STI International is a Texas-based firearm manufacturer that generally conjures a myriad of images involving numerous evolutionary phases of John Browning’s 1911.
That is, until the company sparked a good deal of surprise within the firearms industry by adding the non-1911 GP6 to its handgun line.
This year STI has proved, yet again, it’s not afraid of attempting something new. It has released not one, but two AR-15 offerings as part of the company’s new Sporting Rifle line. Given STI’s passion for building quality firearms, it piqued my interest. Needless to say, when the rifles arrived for testing, my curiosity was primed. At first glance, both possessed the attention to detail and quality consumers have come to expect from STI. Unfortunately, I could only evaluate one and the Tactical Sporting Rifle won the mental ring toss.
A thorough examination of the rifle revealed a product just as contradictory as its name. Unlike the plethora of other “tactical” ARs on the market, a telescoping stock is absent. That’s not necessarily a bad thing. As the office AR addict, I’ve worked with quite a few M4-style stocks, and none are without flaws. The most noteworthy is a sloppy fit between the buffer tube and buttstock, making a loose-fitting, wobbly and less-than-ideal platform for precision shooting. While the A2-style stock may score low for some on the “high-speed, low-drag” scale of coolness, the truth is it offers a rock-solid base from which to shoot.
The rifle features a Nordic Components Tactical Compensator for faster shot recovery due to reduced muzzle flip.
The rifle’s upper receiver, A3-style with an integral Picatinny rail, adds to its versatility by providing virtually limitless potential for mounting a wide array of optics and accessories. Should primary optics fail, a second strip of Picatinny rail is also found of the top of the Tactical’s gas block as a means of outfitting the rifle with iron sights. The rifle also features a mid-length gas system to help keep fouling to a minimum. One of the biggest clues this rifle is intended for tactical use pertains to its custom STI Valkyrie, free-float fore-arm. The tube contains several pre-drilled and tapped holes, 1 inch apart, at both the top and bottom to accept additional JP Enterprises Picatinny rail sections. I consider this a welcome change from the rail-clad fore-arms presently flooding the black-rifle market. The fore-arm also contains a number of slots, which I first considered a decorative attempt at dissipating heat. It turns out I was only half right. Their design and 1⁄2-inch centers enable owners to mount additional rails at virtually any angle on the fore-arm.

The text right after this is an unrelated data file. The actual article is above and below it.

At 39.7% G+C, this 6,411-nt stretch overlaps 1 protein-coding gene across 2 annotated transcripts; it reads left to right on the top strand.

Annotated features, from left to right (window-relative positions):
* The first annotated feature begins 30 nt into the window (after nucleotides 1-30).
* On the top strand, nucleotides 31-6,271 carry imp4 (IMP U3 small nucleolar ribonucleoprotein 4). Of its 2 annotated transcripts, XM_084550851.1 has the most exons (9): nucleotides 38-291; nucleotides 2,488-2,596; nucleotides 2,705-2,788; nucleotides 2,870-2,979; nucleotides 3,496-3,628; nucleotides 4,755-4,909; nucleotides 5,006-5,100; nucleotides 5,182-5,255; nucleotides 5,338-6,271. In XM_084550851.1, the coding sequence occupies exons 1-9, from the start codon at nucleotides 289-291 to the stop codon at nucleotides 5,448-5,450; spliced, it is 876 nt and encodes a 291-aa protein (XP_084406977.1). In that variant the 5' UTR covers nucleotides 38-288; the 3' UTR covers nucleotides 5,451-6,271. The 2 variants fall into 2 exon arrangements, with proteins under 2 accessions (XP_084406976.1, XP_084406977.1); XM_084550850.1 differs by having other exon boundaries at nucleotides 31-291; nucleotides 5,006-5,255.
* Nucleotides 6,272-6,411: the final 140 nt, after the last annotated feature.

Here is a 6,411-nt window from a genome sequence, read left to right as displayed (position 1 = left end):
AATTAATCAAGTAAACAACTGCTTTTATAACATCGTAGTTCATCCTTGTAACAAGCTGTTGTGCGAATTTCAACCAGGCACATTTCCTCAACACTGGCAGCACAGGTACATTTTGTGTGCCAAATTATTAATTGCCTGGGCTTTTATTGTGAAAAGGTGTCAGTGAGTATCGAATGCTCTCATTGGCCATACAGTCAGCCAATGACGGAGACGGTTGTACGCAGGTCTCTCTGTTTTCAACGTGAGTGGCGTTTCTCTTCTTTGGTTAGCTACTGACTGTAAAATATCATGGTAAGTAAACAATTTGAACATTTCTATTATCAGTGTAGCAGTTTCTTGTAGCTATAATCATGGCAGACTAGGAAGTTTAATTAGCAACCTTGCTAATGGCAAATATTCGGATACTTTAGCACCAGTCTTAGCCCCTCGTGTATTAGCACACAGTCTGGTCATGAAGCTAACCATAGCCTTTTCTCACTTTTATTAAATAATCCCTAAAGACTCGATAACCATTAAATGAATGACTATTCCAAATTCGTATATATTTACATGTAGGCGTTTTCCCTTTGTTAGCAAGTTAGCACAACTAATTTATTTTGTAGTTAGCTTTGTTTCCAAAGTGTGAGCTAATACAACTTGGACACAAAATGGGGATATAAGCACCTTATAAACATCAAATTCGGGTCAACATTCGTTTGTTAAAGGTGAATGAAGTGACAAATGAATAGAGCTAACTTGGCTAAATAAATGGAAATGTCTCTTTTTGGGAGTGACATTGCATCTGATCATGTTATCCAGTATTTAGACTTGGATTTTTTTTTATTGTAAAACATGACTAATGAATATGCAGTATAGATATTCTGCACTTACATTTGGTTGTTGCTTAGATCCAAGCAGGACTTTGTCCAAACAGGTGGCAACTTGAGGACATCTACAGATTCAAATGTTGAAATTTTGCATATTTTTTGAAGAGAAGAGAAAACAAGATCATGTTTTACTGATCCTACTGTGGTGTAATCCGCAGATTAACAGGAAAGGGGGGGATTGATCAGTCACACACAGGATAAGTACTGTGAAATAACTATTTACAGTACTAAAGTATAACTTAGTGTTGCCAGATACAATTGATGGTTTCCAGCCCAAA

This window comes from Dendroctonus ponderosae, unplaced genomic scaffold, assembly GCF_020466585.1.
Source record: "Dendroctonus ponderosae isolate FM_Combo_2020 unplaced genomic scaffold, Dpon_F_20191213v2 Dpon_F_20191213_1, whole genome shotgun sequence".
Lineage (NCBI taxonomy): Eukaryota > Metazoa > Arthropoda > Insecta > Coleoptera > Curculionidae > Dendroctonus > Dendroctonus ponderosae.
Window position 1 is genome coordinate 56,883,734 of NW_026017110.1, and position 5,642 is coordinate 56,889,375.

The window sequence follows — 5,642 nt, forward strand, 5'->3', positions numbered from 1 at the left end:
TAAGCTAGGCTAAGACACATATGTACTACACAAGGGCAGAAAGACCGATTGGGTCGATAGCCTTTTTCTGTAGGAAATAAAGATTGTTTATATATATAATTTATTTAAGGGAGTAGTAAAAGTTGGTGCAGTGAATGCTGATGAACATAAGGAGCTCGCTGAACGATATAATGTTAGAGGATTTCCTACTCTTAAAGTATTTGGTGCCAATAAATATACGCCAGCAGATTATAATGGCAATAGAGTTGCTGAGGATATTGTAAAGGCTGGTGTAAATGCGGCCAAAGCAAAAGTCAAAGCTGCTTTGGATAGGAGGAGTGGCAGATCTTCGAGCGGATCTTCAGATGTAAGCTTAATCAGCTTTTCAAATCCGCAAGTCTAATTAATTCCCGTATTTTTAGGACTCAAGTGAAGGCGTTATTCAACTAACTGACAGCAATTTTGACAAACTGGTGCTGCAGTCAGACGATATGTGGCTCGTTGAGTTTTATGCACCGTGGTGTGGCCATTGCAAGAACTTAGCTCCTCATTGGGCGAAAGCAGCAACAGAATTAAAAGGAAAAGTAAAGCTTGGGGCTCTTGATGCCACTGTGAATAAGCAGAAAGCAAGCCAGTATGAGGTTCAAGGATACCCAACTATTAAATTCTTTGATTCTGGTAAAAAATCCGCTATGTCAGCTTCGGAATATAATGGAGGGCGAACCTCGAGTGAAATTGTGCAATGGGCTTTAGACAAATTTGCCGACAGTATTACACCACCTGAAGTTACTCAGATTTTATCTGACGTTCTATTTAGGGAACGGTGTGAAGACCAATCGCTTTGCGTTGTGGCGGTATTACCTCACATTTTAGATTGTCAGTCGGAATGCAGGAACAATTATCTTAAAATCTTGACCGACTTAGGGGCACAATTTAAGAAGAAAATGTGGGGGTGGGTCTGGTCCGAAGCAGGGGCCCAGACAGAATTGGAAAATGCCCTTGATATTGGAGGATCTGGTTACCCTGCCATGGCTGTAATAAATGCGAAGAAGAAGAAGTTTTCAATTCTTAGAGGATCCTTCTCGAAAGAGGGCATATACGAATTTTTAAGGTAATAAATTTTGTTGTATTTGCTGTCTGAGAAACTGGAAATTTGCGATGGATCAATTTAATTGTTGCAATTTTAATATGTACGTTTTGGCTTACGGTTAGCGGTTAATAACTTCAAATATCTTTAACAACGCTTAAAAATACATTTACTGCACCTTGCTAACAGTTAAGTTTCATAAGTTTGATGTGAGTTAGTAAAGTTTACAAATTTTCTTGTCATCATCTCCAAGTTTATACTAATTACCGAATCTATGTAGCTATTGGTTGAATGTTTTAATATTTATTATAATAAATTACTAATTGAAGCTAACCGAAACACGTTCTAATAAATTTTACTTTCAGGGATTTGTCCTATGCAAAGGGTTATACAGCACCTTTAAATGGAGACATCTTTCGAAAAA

While it’s true railed fore-arms have their place, I find the majority of civilian AR owners collect cool widgets on every rail section like Boy Scouts do badges. Newly acquired whatnots add to a rifle’s wow-factor, but they also add weight. I consider STI’s alternative to the traditional quad-rail fore-arm a much-needed cure for the dreaded AR affliction, accessoritis. To the untrained eye, STI’s Tactical Sporting Rifle may seem rather sparse in its bare-bones configuration, but at just less than 7 pounds neat, I determined this AR possesses a tremendous amount of hidden potential—proving looks can be more than just a little deceiving.
I decided to pull the rifle’s take-down pin to see what other goodies were concealed inside STI’s latest offering. The inclination soon proved worth the price of admission as seen by the presence of a JP Enterprises Trigger Group, which includes a set of the company’s custom springs along with a truncated mil-spec hammer.